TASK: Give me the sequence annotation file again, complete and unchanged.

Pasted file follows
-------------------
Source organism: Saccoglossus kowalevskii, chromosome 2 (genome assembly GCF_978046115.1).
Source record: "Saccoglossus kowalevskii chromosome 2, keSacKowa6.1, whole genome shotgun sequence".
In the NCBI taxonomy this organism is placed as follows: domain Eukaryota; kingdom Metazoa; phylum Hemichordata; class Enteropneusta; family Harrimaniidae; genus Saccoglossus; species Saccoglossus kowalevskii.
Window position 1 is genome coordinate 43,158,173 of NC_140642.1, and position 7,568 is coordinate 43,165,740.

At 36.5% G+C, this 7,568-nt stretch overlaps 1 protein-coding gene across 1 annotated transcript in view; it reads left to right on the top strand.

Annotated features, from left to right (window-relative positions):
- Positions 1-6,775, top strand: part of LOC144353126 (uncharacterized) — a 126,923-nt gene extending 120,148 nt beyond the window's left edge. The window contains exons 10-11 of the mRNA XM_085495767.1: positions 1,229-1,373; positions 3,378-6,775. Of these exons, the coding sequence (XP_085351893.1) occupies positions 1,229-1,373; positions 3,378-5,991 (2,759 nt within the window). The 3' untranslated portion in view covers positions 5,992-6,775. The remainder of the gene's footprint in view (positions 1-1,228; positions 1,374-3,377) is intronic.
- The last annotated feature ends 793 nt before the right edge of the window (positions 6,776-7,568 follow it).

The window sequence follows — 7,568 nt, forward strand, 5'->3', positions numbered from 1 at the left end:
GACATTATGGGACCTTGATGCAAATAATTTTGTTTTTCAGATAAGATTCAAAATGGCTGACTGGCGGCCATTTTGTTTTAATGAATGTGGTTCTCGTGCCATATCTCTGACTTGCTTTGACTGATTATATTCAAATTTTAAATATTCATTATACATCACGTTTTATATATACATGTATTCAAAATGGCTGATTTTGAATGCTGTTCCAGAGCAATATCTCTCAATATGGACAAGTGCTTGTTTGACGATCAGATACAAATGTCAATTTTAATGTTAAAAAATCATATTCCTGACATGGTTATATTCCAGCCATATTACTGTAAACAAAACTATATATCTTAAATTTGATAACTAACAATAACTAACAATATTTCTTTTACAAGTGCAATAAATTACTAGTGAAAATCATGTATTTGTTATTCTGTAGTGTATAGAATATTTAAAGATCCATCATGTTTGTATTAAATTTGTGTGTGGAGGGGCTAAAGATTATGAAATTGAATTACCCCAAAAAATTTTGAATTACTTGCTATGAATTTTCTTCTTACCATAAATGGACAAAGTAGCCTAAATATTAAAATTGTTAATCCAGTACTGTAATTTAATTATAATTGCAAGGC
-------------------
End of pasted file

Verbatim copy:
Source organism: Saccoglossus kowalevskii, chromosome 2 (genome assembly GCF_978046115.1).
Source record: "Saccoglossus kowalevskii chromosome 2, keSacKowa6.1, whole genome shotgun sequence".
In the NCBI taxonomy this organism is placed as follows: domain Eukaryota; kingdom Metazoa; phylum Hemichordata; class Enteropneusta; family Harrimaniidae; genus Saccoglossus; species Saccoglossus kowalevskii.
Window position 1 is genome coordinate 43,158,173 of NC_140642.1, and position 7,568 is coordinate 43,165,740.

At 36.5% G+C, this 7,568-nt stretch overlaps 1 protein-coding gene across 1 annotated transcript in view; it reads left to right on the top strand.

Annotated features, from left to right (window-relative positions):
- Positions 1-6,775, top strand: part of LOC144353126 (uncharacterized) — a 126,923-nt gene extending 120,148 nt beyond the window's left edge. The window contains exons 10-11 of the mRNA XM_085495767.1: positions 1,229-1,373; positions 3,378-6,775. Of these exons, the coding sequence (XP_085351893.1) occupies positions 1,229-1,373; positions 3,378-5,991 (2,759 nt within the window). The 3' untranslated portion in view covers positions 5,992-6,775. The remainder of the gene's footprint in view (positions 1-1,228; positions 1,374-3,377) is intronic.
- The last annotated feature ends 793 nt before the right edge of the window (positions 6,776-7,568 follow it).

The window sequence follows — 7,568 nt, forward strand, 5'->3', positions numbered from 1 at the left end:
GACATTATGGGACCTTGATGCAAATAATTTTGTTTTTCAGATAAGATTCAAAATGGCTGACTGGCGGCCATTTTGTTTTAATGAATGTGGTTCTCGTGCCATATCTCTGACTTGCTTTGACTGATTATATTCAAATTTTAAATATTCATTATACATCACGTTTTATATATACATGTATTCAAAATGGCTGATTTTGAATGCTGTTCCAGAGCAATATCTCTCAATATGGACAAGTGCTTGTTTGACGATCAGATACAAATGTCAATTTTAATGTTAAAAAATCATATTCCTGACATGGTTATATTCCAGCCATATTACTGTAAACAAAACTATATATCTTAAATTTGATAACTAACAATAACTAACAATATTTCTTTTACAAGTGCAATAAATTACTAGTGAAAATCATGTATTTGTTATTCTGTAGTGTATAGAATATTTAAAGATCCATCATGTTTGTATTAAATTTGTGTGTGGAGGGGCTAAAGATTATGAAATTGAATTACCCCAAAAAATTTTGAATTACTTGCTATGAATTTTCTTCTTACCATAAATGGACAAAGTAGCCTAAATATTAAAATTGTTAATCCAGTACTGTAATTTAATTATAATTGCAAGGC